City Allows Kids to Sell Lemonade, If They Sign a 3-Page Vendor Contract
Kids with lemonade stands are an adorable and refreshing part of summer, and last year the city of Ottawa shocked and annoyed a lot of people when it shut down a couple little girls for running an unlicensed lemonade stand during its weekend bike events. This year the kids are back, though, and Ottawa has come up with a creative solution to the “children are technically operating unlicensed food stalls” problem: They’re licensing them.
From May to September the city of Ottawa operates “Sunday Bikedays,” where it closes down some roads for several hours to allow people to bike on the streets where there’d usually be cars. The bike days are a very popular event, and according to the Global News, last year two little girls decided to take advantage of all the business and sell lemonade to the bicyclists. Unfortunately, the city shut them down for operating a foodservice stand without a permit, but the public response was so furious that Ottawa just gave the kids a business permit and let them operate their stand.
Shutting down little kids’ lemonade stands for not having a license is pretty darn ridiculous, but now the city of Ottawa has taken last year’s licensing drama and turned it into a pretty cool program to help encourage and develop young entrepreneurs.
Ottawa kids between the ages of 5 and 17 who want to open lemonade stands or other businesses during the Sunday Bikedays events can get real permits allowing them to do so.
To get a permit, the kids just have to fill out a form with their information, what kind of business they want to run, and where their stand would be located. They have to pick three Sundays where they will be present, and agree to a few general conditions that include “You must be sure that the beverage or other product you sell is safe for consumption” and “You must be sure to keep your work area and kiosk clean at all times. When closing for the day, be sure to remove all litter and installation.”
It does also say that if the kids are putting up signs, the signs must be in both English and French. The kids also must keep track of how much they make and agree to donate 7 percent of their proceeds to the cause or charity of their choice.
The city is also offering optional training workshops to help kids set up and run their kiosks.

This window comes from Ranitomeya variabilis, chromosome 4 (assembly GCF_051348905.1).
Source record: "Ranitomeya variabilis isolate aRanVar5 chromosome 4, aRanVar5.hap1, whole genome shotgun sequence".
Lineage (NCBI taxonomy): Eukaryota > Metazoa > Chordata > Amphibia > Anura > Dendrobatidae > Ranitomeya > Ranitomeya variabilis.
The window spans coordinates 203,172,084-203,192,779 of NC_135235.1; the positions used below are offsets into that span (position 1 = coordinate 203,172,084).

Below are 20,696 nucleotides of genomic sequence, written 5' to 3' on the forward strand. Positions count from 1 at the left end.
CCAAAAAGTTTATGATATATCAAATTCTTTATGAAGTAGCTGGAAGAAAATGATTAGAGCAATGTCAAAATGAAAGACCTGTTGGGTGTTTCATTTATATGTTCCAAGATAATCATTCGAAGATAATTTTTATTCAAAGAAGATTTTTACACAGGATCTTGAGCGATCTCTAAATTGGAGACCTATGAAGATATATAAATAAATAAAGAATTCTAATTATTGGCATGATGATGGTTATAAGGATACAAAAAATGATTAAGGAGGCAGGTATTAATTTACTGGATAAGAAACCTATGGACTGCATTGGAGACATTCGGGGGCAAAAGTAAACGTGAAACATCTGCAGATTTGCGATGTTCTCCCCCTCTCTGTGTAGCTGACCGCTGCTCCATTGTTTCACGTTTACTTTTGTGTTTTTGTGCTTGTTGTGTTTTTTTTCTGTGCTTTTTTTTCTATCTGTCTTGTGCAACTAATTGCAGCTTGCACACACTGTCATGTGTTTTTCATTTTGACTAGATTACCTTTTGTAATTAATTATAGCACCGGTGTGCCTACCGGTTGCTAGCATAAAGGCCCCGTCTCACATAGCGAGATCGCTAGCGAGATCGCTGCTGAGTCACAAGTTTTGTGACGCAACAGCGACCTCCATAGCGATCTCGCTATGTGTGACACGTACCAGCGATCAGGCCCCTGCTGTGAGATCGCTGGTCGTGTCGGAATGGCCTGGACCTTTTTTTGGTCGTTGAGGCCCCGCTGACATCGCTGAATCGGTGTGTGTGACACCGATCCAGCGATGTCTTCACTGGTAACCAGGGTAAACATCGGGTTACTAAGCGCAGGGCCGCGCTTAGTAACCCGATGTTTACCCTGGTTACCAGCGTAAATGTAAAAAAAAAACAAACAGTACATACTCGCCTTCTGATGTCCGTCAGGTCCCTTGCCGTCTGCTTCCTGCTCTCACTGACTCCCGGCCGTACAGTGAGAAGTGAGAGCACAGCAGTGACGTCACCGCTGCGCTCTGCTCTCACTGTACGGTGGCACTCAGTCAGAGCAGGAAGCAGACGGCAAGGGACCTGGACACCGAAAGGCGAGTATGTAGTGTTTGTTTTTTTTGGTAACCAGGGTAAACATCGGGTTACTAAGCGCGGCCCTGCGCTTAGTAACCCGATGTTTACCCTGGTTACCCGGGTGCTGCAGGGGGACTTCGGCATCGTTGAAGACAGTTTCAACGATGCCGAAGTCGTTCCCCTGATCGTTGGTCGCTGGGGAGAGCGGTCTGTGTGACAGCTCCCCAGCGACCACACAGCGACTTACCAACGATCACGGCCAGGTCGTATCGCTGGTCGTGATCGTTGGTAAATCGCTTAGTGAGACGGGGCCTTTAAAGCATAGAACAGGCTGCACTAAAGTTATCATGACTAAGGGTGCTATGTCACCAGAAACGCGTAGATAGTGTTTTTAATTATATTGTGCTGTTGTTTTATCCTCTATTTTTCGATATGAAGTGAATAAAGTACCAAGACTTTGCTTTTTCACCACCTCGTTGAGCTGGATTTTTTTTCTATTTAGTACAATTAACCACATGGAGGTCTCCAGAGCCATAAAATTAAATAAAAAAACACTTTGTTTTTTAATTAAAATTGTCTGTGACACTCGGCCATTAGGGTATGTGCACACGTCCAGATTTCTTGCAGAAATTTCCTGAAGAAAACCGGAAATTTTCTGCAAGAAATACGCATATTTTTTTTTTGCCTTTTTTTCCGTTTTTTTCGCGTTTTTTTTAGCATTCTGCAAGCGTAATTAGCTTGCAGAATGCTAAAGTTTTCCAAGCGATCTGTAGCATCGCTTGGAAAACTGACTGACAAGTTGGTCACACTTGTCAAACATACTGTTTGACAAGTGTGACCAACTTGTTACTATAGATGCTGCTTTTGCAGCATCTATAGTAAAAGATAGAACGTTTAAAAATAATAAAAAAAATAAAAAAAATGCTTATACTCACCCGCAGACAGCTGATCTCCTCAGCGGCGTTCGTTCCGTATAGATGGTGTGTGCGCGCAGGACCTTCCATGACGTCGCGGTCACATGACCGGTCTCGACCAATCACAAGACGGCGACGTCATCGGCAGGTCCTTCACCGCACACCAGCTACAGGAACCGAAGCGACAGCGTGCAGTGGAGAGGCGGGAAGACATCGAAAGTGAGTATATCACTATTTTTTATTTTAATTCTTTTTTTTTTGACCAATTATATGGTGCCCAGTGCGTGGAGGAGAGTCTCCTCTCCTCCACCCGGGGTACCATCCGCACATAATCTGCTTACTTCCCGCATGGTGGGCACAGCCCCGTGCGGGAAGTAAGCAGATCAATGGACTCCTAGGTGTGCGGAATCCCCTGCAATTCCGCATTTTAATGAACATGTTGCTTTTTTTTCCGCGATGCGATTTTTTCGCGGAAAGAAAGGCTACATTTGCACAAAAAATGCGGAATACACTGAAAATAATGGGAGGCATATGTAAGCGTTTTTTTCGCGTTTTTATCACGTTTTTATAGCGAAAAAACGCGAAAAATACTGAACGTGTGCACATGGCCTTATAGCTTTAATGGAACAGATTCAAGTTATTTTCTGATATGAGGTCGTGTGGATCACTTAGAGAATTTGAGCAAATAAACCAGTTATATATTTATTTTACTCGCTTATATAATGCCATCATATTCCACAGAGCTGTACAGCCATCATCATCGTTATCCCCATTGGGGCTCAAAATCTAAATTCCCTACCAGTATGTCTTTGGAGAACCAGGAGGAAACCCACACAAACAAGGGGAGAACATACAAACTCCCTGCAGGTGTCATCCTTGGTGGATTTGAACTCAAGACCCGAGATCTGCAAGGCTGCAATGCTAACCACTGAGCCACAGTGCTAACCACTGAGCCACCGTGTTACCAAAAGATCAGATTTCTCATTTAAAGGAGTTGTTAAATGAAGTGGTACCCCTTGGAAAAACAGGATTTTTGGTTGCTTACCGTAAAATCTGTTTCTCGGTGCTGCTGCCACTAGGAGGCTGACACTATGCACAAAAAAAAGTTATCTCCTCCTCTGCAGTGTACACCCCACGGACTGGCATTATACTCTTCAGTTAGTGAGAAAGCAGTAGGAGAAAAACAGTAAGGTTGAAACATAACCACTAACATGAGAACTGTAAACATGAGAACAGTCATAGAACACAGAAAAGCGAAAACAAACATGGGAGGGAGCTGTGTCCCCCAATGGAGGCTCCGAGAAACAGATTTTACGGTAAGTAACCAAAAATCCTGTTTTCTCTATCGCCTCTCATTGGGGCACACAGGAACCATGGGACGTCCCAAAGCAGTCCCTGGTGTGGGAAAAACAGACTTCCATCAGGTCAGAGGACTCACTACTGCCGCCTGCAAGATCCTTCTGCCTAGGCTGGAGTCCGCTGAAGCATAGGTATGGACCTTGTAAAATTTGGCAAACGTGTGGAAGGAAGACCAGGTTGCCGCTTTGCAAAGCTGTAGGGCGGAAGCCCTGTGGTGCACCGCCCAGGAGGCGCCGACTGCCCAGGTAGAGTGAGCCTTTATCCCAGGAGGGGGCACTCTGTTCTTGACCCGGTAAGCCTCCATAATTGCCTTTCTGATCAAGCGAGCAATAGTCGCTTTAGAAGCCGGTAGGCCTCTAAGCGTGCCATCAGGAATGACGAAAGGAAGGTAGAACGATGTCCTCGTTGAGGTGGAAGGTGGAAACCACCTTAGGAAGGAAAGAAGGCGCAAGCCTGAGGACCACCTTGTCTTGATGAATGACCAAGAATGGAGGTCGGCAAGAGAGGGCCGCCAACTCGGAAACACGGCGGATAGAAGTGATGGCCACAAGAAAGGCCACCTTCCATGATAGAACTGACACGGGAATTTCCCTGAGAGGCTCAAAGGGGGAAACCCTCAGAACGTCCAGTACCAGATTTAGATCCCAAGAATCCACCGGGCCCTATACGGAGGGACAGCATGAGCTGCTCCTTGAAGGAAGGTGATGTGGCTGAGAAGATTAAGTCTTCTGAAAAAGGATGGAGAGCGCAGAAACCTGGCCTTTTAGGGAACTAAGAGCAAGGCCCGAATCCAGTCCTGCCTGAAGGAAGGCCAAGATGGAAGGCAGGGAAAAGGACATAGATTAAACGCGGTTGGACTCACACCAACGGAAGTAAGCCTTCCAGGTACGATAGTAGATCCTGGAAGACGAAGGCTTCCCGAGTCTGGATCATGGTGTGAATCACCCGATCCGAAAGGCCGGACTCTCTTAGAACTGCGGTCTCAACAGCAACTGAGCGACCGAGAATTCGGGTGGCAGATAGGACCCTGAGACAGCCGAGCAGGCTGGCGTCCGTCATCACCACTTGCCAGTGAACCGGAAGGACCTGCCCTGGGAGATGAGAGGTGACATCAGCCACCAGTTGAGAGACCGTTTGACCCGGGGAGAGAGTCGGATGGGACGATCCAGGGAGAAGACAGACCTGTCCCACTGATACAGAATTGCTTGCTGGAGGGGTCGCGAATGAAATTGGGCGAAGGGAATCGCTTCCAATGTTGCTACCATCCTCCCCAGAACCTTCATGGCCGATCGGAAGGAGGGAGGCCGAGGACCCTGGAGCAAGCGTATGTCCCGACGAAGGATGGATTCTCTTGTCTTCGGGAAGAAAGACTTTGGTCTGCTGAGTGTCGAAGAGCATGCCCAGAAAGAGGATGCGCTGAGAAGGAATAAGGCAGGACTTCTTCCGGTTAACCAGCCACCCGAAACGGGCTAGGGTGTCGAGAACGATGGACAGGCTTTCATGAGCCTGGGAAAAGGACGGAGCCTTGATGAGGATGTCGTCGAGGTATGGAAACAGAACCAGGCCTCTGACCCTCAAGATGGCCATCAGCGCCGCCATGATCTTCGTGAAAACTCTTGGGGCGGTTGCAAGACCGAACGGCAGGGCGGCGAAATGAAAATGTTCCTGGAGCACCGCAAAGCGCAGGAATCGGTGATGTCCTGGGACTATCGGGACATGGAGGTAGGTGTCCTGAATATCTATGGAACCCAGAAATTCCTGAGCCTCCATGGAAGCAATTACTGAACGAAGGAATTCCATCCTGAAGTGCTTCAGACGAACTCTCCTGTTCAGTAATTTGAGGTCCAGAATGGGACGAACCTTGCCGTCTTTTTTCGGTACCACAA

A parent or guardian also has to read and sign the contract. All-in, the contract is three pages long, and a lot of that is information for the parents.
At first the idea of making kids sign contracts to operate lemonade stands sounds ridiculous, but it’s probably a much better lesson for the kids in terms of business and entrepreneurship than just pitching a cart somewhere and selling lemonade for a dollar until they get bored, which they can still do in front of their houses if signing up for a Bikedays kiosk is more than they want to take on. But for kids who want a bigger challenge, the Bikedays Young Entrepreneur program seems like a good way for kids to learn a lot about starting a real business. For starters, the kids have learned that to start a business as an adult, permits must be obtained and contracts must be signed. They know about safety rules and responsibility. These are actually pretty great lessons for little kids about how to start a business.
The contract the kids sign is a simple, three-page version of a normal vendor contract that was simplified specifically so kids would be able to understand it. It’s not a “real” contract the way it would be for an adult, and it’s not too long or too complicated for kids.
This is a pretty neat program that helps kids feel like real businesspeople. They make plans in advance, come up with an idea, and see it through to the end. It’s all very grown-up. Hopefully they’ll also make a ton of money and get a good college application essay out of it, too.
(Image: iStockPhoto /Â lewkmiller)